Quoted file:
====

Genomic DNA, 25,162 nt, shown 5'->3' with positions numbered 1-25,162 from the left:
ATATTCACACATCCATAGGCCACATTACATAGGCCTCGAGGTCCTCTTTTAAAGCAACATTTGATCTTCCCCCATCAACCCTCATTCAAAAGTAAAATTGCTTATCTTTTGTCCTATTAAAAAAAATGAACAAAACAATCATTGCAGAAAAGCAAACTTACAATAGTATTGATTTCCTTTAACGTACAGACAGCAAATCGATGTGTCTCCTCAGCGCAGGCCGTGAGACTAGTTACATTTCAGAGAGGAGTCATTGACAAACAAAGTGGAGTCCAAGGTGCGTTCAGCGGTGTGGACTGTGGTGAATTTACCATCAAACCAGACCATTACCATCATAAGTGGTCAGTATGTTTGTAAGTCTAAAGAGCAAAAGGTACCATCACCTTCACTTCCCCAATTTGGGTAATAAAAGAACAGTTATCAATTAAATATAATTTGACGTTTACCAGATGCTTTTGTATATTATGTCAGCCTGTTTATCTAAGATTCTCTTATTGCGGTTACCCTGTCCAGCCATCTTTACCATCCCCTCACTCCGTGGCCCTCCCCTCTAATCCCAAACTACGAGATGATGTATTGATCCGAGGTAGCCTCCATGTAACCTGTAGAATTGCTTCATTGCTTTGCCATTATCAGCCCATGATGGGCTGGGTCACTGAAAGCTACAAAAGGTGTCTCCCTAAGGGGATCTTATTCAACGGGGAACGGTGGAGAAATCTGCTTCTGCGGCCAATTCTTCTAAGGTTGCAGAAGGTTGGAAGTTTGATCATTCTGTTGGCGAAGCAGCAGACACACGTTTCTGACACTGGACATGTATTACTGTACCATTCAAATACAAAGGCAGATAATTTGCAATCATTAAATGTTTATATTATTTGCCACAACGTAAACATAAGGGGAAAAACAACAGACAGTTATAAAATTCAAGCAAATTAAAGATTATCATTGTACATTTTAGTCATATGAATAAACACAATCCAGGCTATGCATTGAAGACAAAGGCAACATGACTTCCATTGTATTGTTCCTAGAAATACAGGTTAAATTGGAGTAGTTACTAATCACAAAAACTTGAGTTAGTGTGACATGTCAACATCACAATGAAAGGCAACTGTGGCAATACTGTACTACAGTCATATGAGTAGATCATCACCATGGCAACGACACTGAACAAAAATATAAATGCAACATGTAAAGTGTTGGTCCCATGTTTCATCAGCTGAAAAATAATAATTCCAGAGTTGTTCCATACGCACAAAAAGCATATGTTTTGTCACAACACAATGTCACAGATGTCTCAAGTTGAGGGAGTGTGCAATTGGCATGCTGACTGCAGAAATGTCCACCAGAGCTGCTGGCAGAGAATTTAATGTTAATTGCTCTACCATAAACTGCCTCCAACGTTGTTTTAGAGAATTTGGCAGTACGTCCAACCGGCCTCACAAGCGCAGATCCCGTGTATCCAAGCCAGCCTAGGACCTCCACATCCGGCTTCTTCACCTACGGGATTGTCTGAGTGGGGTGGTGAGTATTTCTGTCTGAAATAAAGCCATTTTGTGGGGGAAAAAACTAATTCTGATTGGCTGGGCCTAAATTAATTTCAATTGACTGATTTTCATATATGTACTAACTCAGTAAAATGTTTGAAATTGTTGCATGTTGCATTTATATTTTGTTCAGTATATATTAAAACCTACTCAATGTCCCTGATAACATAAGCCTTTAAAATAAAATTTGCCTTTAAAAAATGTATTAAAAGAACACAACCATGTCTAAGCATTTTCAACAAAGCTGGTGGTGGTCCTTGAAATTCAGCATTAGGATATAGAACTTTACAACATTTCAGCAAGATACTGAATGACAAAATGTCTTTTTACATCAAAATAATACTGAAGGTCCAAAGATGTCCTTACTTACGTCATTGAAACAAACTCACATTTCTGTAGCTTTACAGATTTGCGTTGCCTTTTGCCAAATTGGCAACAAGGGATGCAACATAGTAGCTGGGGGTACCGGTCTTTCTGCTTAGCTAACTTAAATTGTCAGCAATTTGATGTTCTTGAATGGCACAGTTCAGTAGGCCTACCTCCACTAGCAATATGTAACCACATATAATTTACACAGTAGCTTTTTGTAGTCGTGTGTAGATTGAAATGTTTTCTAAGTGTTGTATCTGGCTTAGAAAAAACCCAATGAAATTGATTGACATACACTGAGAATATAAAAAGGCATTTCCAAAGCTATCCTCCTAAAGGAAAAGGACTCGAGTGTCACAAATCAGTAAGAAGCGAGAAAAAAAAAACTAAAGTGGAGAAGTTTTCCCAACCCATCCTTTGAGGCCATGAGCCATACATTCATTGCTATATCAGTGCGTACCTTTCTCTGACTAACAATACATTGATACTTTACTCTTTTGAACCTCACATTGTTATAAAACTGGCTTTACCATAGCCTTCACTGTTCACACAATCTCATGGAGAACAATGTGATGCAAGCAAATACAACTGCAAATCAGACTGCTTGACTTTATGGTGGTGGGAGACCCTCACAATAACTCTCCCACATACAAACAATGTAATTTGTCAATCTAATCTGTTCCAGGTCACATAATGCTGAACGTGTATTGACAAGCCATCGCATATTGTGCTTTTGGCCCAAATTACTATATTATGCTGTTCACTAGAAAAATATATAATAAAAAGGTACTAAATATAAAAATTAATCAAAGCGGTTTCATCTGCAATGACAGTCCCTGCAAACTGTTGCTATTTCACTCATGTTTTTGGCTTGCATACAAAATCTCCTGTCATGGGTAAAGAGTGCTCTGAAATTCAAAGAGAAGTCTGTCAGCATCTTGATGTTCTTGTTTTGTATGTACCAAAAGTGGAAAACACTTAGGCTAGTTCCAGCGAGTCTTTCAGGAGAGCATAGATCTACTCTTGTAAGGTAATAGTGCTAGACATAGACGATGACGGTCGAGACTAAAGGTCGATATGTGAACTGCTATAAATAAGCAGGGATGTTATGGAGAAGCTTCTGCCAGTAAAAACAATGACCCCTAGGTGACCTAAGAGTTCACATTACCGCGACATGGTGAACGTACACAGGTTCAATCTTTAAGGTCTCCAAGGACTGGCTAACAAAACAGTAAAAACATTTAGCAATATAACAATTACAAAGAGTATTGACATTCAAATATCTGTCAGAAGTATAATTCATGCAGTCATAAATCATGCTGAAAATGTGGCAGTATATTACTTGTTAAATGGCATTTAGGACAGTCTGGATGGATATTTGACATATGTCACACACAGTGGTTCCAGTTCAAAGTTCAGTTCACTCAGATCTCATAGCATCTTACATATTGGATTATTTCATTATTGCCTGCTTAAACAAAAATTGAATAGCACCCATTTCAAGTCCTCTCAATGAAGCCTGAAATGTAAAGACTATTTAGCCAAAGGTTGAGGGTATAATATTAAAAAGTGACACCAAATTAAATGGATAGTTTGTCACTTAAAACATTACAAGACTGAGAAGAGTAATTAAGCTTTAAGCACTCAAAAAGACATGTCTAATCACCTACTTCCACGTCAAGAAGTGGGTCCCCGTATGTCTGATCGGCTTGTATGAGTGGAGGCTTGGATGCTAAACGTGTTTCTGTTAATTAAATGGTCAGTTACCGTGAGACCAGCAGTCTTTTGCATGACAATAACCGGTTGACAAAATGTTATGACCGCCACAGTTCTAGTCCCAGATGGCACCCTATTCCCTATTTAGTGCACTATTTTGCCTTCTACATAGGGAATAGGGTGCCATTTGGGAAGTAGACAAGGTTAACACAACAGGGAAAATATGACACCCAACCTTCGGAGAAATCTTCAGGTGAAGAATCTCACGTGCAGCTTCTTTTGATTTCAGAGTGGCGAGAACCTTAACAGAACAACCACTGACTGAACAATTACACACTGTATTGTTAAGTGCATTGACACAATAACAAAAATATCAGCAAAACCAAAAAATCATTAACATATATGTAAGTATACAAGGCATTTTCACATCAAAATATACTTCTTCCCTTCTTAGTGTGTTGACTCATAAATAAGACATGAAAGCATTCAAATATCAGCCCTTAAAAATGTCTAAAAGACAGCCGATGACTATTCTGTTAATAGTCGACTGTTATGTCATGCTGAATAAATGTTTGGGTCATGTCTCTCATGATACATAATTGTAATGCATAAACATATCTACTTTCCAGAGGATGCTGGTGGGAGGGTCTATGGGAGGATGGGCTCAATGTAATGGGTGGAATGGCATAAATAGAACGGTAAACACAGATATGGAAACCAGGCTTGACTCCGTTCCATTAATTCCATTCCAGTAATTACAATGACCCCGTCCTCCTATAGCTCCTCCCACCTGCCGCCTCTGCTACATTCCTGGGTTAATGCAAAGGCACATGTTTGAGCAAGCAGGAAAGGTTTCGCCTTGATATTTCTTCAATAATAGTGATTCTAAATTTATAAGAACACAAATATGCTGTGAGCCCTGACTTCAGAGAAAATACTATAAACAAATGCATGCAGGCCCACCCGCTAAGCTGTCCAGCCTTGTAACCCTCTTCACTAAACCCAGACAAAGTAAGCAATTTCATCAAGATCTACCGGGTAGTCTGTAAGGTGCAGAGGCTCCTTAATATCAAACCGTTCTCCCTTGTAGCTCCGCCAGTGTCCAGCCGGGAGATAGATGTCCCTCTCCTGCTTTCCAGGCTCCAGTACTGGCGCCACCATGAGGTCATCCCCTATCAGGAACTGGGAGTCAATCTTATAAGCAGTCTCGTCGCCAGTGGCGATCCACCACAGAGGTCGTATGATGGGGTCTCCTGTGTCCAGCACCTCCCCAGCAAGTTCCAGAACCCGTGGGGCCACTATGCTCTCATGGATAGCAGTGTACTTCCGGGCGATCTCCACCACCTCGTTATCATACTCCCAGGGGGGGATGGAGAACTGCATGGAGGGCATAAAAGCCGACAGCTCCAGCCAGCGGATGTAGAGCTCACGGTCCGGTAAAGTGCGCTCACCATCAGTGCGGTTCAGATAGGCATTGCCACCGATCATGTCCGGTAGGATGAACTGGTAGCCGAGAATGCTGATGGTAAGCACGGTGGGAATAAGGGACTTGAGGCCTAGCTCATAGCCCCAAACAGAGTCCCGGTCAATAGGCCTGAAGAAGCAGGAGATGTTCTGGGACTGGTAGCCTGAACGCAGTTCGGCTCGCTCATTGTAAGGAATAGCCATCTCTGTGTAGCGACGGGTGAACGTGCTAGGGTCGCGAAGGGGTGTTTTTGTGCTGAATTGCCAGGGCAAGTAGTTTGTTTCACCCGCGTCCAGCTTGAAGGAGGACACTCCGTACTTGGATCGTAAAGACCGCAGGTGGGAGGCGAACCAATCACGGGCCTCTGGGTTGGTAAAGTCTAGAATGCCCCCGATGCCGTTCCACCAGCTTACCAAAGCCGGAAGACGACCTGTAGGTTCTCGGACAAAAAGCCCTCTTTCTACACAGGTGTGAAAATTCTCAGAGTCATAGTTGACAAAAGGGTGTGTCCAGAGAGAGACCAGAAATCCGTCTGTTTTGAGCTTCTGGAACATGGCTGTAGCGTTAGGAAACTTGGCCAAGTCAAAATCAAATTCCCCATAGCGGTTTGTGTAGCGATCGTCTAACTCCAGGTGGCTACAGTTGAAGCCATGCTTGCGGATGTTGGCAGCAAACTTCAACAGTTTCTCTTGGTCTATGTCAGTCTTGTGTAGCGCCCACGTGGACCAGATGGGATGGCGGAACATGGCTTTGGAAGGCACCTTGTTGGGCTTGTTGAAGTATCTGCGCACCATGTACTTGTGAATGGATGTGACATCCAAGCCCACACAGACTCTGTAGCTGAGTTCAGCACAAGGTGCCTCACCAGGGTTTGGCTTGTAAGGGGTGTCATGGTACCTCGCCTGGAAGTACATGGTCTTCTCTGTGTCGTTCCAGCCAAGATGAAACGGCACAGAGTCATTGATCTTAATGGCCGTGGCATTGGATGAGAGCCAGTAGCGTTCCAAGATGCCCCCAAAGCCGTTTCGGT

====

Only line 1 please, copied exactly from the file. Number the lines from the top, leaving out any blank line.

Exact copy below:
Genomic DNA, 25,162 nt, shown 5'->3' with positions numbered 1-25,162 from the left: